People often talk about being “in the zone”. There are some nice definitions for this phrase:
- “the mental state in which a person performing an activity is fully immersed in a feeling of energised focus, full involvement, and enjoyment”
- “happy or excited because you are doing something very skillfully and easily”
We all know what a good feeling this is!
In education there is actually a more specific zone which teachers subconsciously use every day. It is also useful for parents to know about to help assist their children at home.
Lev Vygotsky was a Russian psychologist from the early part of the twentieth century who devoted much of his studies to understanding the psychology of learning and of human development. The work he is most famous for is known as “The Zone of Proximal Development”.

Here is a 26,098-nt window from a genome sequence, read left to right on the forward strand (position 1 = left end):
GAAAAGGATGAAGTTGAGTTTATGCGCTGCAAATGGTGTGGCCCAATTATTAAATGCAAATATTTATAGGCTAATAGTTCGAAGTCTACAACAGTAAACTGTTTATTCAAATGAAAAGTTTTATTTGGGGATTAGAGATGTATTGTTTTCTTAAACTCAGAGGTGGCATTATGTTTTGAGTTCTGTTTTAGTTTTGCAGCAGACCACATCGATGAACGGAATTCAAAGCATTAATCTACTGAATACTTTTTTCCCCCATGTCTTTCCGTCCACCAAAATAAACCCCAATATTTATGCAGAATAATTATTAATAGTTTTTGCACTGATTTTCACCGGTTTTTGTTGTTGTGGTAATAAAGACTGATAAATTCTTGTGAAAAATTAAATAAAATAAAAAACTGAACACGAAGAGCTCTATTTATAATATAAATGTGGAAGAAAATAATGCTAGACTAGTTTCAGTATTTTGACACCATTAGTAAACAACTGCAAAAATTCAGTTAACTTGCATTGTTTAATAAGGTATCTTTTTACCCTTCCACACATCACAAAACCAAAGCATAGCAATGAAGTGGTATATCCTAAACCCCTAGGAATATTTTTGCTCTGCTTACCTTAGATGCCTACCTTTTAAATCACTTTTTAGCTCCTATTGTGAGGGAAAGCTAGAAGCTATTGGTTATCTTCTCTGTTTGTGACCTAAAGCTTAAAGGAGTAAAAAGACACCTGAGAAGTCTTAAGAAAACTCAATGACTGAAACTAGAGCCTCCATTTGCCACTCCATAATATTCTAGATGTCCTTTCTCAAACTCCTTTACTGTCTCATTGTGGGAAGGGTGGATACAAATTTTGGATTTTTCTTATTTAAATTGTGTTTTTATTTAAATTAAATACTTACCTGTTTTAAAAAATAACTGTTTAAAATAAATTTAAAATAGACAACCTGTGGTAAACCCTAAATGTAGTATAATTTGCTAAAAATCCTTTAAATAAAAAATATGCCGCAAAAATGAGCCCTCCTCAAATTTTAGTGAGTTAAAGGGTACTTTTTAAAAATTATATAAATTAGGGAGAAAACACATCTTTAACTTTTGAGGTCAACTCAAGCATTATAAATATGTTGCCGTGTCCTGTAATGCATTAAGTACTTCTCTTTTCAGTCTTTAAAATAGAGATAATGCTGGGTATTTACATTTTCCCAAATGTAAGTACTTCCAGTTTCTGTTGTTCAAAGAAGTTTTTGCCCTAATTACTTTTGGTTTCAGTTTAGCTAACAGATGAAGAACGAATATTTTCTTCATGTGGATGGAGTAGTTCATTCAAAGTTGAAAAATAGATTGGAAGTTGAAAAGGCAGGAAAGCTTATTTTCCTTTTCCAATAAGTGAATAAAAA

When any of us are learning anything, it is easy to say what we can do and what we cannot do. However, in between these two areas is a part of learning which we can do with some help. In other words:
What I Can Do... (What I Can Do With Help)... What I Cannot Do
This zone in the middle is the Zone of Proximal Development. As teachers we seek to pitch learning in this zone, and pretty soon something that is “What I Can Do With Help” becomes “What I Can Do”.
Learning is a very fluid process but understanding a bit about how the brain works can be useful for all of us in helping each child make the best progress they can in all everything they undertake.